The Bodie night photograph above is one of the few keepers from a 2006 workshop. Plagued with focus problems on a pesky Canon 17-40mm lens, I ended up with a 2-3 digital shots and a couple of good film shots. A question that comes up from time-to-time is how can you shoot Bodie ghost town at night? Bodie is open 8a.m. to 6 p.m. in the summer, until 5 p.m. in October, and 10 a.m. to 3 p.m. in the winter if you’re willing to ski, snowshoe, or snowmobile in. Lance Keimig is typically one of the only people who gets the permit to be there after dark, and this June is your big chance.
The Mono Lake Night Photography Festival runs June 12-15th, 2011. The Festival is $395 and includes one night of shooting at Bodie, as well as the South Tufa area of Mono Lake, and the weird rocks of Olmstead Point in Yosemite. For an additional fee you can opt to take a beginner’s workshop with Tim Baskerville of the Nocturnes, an advanced workshop with Lance Keimig and Scott Martin, or both. Workshop attendees get two nights of shooting at Bodie.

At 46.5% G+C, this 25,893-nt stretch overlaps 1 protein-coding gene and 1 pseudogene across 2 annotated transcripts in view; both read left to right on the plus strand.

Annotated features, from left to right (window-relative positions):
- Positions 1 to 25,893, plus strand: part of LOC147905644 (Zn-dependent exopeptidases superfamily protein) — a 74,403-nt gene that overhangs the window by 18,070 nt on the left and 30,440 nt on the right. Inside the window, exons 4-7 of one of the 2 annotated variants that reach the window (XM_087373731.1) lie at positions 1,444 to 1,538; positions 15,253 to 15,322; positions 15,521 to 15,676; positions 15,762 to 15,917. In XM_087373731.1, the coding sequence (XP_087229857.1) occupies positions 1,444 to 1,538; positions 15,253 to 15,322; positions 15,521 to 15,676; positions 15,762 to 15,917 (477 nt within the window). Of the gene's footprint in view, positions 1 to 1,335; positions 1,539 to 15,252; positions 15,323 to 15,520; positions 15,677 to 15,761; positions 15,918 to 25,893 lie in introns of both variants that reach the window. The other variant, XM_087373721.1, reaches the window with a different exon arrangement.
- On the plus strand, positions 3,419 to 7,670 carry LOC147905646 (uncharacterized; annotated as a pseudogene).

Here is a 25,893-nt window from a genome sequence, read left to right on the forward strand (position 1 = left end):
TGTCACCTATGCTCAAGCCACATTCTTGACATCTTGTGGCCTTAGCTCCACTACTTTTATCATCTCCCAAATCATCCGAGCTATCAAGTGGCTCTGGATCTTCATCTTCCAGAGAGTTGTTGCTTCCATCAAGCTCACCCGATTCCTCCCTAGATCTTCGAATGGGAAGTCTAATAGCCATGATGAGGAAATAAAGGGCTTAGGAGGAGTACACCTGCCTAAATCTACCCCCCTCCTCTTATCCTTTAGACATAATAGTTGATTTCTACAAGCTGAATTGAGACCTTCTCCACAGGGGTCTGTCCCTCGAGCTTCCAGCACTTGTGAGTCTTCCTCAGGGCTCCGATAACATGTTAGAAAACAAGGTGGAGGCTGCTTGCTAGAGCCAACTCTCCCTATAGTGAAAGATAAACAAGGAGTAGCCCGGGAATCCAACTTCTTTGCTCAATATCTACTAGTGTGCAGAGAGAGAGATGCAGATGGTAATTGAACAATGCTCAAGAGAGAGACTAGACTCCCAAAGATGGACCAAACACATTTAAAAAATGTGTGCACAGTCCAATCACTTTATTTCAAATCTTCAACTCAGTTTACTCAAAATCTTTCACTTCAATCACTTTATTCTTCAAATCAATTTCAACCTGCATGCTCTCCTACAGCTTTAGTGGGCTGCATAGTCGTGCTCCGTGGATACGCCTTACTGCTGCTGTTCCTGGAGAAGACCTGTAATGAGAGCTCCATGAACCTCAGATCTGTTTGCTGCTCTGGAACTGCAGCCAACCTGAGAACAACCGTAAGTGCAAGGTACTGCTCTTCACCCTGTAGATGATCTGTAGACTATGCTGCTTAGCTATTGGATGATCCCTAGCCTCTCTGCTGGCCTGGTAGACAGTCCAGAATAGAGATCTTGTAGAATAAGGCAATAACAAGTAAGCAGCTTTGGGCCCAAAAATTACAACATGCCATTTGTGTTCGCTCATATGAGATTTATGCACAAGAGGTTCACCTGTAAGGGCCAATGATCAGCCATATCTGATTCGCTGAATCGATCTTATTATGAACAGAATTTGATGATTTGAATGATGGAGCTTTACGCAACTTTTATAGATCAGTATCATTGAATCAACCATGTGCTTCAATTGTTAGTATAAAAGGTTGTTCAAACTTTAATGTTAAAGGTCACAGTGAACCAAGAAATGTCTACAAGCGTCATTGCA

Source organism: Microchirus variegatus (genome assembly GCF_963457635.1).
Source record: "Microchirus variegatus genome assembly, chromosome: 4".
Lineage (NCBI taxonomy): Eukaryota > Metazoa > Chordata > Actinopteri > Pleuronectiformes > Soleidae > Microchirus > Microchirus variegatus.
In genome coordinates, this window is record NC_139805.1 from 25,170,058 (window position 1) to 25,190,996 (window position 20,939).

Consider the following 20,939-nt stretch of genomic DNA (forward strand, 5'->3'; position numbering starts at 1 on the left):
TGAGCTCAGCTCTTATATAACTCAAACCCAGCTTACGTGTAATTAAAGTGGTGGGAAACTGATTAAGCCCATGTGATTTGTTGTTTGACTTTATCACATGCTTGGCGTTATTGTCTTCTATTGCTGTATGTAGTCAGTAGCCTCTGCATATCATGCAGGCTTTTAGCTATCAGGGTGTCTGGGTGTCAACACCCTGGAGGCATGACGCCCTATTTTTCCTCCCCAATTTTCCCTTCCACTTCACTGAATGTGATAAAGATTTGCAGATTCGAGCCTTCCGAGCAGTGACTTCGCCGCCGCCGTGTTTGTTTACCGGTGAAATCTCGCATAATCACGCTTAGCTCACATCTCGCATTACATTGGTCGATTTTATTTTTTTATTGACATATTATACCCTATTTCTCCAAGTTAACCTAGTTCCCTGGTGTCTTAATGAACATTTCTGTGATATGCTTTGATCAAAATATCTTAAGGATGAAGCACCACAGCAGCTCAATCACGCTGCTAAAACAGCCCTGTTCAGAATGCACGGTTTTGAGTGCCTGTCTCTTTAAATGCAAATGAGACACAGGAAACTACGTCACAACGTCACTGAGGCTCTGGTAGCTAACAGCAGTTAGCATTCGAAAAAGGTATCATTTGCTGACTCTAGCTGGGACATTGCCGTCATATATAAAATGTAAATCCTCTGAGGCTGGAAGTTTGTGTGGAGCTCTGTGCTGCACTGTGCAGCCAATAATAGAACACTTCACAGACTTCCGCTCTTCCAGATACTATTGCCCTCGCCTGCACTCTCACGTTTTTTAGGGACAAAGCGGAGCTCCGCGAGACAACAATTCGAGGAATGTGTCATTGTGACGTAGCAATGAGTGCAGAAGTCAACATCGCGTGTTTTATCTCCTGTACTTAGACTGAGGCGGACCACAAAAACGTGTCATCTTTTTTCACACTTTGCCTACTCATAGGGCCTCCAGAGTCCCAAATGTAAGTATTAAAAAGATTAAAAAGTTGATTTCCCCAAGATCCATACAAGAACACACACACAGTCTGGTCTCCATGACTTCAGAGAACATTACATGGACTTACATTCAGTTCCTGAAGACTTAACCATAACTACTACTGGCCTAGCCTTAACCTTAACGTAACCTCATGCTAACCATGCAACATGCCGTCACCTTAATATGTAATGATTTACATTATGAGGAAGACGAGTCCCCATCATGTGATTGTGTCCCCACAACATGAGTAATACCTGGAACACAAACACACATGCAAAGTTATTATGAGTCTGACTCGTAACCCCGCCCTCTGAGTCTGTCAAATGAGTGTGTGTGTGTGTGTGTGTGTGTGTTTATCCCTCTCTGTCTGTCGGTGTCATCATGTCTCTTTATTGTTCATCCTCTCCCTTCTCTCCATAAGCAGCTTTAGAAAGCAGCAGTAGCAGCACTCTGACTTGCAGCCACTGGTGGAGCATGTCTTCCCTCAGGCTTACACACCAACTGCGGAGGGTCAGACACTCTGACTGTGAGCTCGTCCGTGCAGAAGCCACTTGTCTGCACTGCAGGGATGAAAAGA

The Festival includes afternoon lectures from 3-5:30 p.m. each day with night photography luminaries including: Troy Paiva, Tom Paiva, Susanne Friedrich, Stu Jenks, Joe Reifer, Gabriel Biderman, Andy Frazer, Dan Squires and Al Hiltz. Word on the street is that there will be a extra special guest presenter from Adobe, too. Here’s an outline of my presentation:
23 Epiphanies: Take a rollicking ride through the work of 23 visual artists with Joe Reifer as he discusses the value of cultivating a wide range of artistic influences. Zig-zag through time and across genres with examples of vernacular photography, conceptual art, painting, and cinema that have something to teach us about night photography.
Photographers in Bay Area night photography circles including myself still speak fondly of the 2006 Festival. I’m sure the 2011 event will be just as legendary. For more details see Lance Keimig’s Night Skye website or contact Lance. See you at Mono Lake!